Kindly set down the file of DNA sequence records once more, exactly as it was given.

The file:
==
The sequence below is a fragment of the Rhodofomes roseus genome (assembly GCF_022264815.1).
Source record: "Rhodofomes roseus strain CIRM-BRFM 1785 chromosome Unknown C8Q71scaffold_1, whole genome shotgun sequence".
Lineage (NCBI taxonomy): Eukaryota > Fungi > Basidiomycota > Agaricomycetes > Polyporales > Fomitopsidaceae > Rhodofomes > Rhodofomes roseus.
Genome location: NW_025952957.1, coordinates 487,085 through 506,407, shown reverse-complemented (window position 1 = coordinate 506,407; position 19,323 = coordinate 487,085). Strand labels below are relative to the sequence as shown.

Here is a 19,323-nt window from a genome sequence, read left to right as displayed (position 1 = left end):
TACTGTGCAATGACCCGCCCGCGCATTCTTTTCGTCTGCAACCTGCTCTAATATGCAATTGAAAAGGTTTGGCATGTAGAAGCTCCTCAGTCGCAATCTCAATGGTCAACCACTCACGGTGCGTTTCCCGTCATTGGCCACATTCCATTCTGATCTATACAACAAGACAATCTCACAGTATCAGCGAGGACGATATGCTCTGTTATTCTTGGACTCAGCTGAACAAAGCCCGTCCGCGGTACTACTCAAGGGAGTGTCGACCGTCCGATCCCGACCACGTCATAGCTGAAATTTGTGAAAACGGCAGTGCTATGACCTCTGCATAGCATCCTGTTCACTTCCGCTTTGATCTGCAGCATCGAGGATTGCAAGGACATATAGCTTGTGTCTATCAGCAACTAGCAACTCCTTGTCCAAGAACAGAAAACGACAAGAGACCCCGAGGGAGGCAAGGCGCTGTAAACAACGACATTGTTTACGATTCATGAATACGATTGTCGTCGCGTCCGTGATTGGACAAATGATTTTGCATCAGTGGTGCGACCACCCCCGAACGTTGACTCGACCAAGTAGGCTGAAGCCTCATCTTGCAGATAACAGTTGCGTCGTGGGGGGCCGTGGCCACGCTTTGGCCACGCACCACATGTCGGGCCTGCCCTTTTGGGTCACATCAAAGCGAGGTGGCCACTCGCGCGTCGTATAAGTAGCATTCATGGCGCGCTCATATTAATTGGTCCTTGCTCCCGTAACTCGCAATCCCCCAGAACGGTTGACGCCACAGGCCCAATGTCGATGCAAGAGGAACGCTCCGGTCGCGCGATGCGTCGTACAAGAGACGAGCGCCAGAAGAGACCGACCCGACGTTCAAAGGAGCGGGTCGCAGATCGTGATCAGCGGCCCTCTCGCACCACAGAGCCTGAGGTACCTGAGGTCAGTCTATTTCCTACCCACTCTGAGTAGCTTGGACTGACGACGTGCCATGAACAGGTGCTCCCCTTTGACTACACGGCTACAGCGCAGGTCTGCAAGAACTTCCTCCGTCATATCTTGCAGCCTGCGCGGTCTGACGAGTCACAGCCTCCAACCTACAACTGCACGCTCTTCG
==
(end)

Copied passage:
The sequence below is a fragment of the Rhodofomes roseus genome (assembly GCF_022264815.1).
Source record: "Rhodofomes roseus strain CIRM-BRFM 1785 chromosome Unknown C8Q71scaffold_1, whole genome shotgun sequence".
Lineage (NCBI taxonomy): Eukaryota > Fungi > Basidiomycota > Agaricomycetes > Polyporales > Fomitopsidaceae > Rhodofomes > Rhodofomes roseus.
Genome location: NW_025952957.1, coordinates 487,085 through 506,407, shown reverse-complemented (window position 1 = coordinate 506,407; position 19,323 = coordinate 487,085). Strand labels below are relative to the sequence as shown.

Here is a 19,323-nt window from a genome sequence, read left to right as displayed (position 1 = left end):
TACTGTGCAATGACCCGCCCGCGCATTCTTTTCGTCTGCAACCTGCTCTAATATGCAATTGAAAAGGTTTGGCATGTAGAAGCTCCTCAGTCGCAATCTCAATGGTCAACCACTCACGGTGCGTTTCCCGTCATTGGCCACATTCCATTCTGATCTATACAACAAGACAATCTCACAGTATCAGCGAGGACGATATGCTCTGTTATTCTTGGACTCAGCTGAACAAAGCCCGTCCGCGGTACTACTCAAGGGAGTGTCGACCGTCCGATCCCGACCACGTCATAGCTGAAATTTGTGAAAACGGCAGTGCTATGACCTCTGCATAGCATCCTGTTCACTTCCGCTTTGATCTGCAGCATCGAGGATTGCAAGGACATATAGCTTGTGTCTATCAGCAACTAGCAACTCCTTGTCCAAGAACAGAAAACGACAAGAGACCCCGAGGGAGGCAAGGCGCTGTAAACAACGACATTGTTTACGATTCATGAATACGATTGTCGTCGCGTCCGTGATTGGACAAATGATTTTGCATCAGTGGTGCGACCACCCCCGAACGTTGACTCGACCAAGTAGGCTGAAGCCTCATCTTGCAGATAACAGTTGCGTCGTGGGGGGCCGTGGCCACGCTTTGGCCACGCACCACATGTCGGGCCTGCCCTTTTGGGTCACATCAAAGCGAGGTGGCCACTCGCGCGTCGTATAAGTAGCATTCATGGCGCGCTCATATTAATTGGTCCTTGCTCCCGTAACTCGCAATCCCCCAGAACGGTTGACGCCACAGGCCCAATGTCGATGCAAGAGGAACGCTCCGGTCGCGCGATGCGTCGTACAAGAGACGAGCGCCAGAAGAGACCGACCCGACGTTCAAAGGAGCGGGTCGCAGATCGTGATCAGCGGCCCTCTCGCACCACAGAGCCTGAGGTACCTGAGGTCAGTCTATTTCCTACCCACTCTGAGTAGCTTGGACTGACGACGTGCCATGAACAGGTGCTCCCCTTTGACTACACGGCTACAGCGCAGGTCTGCAAGAACTTCCTCCGTCATATCTTGCAGCCTGCGCGGTCTGACGAGTCACAGCCTCCAACCTACAACTGCACGCTCTTCG